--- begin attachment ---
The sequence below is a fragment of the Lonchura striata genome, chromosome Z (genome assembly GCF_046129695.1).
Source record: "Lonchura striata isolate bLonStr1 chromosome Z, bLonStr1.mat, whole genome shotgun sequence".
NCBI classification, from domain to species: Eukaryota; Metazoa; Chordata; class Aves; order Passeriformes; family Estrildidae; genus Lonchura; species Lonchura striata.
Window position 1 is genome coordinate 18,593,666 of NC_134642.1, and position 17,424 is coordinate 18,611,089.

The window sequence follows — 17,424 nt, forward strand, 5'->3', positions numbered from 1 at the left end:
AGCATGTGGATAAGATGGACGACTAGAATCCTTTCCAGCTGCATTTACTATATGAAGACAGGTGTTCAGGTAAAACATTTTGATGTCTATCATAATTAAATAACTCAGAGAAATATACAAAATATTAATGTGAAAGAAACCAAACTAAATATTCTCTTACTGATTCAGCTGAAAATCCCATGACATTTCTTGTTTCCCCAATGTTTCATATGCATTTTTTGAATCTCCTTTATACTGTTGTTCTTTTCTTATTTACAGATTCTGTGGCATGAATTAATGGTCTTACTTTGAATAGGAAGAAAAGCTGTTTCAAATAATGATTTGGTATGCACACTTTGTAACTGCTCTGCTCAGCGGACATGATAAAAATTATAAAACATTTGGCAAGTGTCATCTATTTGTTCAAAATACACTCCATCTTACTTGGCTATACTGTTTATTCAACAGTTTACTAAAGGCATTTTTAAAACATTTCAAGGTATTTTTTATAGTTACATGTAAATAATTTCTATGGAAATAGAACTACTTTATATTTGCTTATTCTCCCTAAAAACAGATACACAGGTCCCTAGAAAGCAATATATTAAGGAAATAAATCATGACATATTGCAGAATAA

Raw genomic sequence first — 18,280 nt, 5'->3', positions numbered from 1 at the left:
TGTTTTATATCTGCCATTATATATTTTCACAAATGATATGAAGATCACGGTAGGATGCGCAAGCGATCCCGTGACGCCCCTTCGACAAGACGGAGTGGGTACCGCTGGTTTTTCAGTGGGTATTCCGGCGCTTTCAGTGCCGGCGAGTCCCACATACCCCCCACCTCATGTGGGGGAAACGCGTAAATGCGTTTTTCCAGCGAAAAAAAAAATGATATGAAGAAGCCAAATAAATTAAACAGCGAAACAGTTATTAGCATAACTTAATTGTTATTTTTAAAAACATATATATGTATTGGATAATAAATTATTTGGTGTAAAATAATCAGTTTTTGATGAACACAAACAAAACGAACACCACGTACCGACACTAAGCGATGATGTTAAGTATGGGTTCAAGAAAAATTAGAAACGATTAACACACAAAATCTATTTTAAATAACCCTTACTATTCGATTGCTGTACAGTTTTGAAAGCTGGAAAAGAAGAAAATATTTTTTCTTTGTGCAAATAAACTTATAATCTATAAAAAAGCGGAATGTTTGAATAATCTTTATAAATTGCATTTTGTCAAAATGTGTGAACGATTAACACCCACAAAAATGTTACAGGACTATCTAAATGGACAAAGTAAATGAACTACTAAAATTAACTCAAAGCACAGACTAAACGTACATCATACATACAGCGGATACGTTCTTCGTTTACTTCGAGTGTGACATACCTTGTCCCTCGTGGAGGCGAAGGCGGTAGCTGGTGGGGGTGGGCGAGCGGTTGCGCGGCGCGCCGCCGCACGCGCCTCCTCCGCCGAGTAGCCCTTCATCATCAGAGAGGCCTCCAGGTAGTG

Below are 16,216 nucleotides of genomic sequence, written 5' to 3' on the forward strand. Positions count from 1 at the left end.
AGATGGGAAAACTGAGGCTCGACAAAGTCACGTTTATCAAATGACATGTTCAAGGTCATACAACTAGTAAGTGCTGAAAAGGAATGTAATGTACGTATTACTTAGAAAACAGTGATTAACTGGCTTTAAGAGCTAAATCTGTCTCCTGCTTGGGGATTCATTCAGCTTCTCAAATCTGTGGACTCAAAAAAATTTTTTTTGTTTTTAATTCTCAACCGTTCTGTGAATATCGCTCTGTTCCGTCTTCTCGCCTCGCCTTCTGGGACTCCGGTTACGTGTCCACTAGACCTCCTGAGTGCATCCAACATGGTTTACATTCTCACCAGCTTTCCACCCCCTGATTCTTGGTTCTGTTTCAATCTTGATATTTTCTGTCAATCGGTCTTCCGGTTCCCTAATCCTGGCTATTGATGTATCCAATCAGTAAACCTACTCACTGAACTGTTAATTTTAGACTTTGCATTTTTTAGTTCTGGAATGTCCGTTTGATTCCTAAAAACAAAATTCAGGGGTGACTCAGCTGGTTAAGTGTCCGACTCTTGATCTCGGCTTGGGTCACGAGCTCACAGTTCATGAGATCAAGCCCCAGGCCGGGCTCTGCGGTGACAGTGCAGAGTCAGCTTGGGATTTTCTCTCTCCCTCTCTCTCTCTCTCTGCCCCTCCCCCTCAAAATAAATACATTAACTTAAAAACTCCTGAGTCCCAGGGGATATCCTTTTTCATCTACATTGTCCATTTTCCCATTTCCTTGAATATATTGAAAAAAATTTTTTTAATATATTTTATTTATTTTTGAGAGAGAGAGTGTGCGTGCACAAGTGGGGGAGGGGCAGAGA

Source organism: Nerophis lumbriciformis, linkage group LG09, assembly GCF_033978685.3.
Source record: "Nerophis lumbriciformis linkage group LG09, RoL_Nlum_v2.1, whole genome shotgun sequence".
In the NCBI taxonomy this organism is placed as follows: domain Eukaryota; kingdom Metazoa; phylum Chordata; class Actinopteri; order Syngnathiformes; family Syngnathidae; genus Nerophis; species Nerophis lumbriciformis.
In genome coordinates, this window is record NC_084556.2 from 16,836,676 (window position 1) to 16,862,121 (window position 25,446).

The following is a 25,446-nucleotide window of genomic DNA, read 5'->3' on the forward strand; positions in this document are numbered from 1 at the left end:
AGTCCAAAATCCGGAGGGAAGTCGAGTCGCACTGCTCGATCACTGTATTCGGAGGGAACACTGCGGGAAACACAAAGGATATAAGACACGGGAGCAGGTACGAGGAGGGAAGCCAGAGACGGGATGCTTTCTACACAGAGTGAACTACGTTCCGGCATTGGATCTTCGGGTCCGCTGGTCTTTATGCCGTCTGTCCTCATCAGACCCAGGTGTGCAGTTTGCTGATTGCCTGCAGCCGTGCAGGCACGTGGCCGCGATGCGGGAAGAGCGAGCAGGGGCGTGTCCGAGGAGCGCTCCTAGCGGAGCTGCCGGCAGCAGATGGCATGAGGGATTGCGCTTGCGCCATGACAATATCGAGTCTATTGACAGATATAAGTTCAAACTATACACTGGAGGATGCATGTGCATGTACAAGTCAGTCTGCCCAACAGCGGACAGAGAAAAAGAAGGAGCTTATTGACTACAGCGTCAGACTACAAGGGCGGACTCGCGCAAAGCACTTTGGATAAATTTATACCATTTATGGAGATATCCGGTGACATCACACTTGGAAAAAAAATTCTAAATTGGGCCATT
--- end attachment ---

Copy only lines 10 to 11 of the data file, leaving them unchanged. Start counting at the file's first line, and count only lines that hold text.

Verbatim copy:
AGATGGGAAAACTGAGGCTCGACAAAGTCACGTTTATCAAATGACATGTTCAAGGTCATACAACTAGTAAGTGCTGAAAAGGAATGTAATGTACGTATTACTTAGAAAACAGTGATTAACTGGCTTTAAGAGCTAAATCTGTCTCCTGCTTGGGGATTCATTCAGCTTCTCAAATCTGTGGACTCAAAAAAATTTTTTTTGTTTTTAATTCTCAACCGTTCTGTGAATATCGCTCTGTTCCGTCTTCTCGCCTCGCCTTCTGGGACTCCGGTTACGTGTCCACTAGACCTCCTGAGTGCATCCAACATGGTTTACATTCTCACCAGCTTTCCACCCCCTGATTCTTGGTTCTGTTTCAATCTTGATATTTTCTGTCAATCGGTCTTCCGGTTCCCTAATCCTGGCTATTGATGTATCCAATCAGTAAACCTACTCACTGAACTGTTAATTTTAGACTTTGCATTTTTTAGTTCTGGAATGTCCGTTTGATTCCTAAAAACAAAATTCAGGGGTGACTCAGCTGGTTAAGTGTCCGACTCTTGATCTCGGCTTGGGTCACGAGCTCACAGTTCATGAGATCAAGCCCCAGGCCGGGCTCTGCGGTGACAGTGCAGAGTCAGCTTGGGATTTTCTCTCTCCCTCTCTCTCTCTCTCTGCCCCTCCCCCTCAAAATAAATACATTAACTTAAAAACTCCTGAGTCCCAGGGGATATCCTTTTTCATCTACATTGTCCATTTTCCCATTTCCTTGAATATATTGAAAAAAATTTTTTTAATATATTTTATTTATTTTTGAGAGAGAGAGTGTGCGTGCACAAGTGGGGGAGGGGCAGAGA

Source organism: Nerophis lumbriciformis, linkage group LG09, assembly GCF_033978685.3.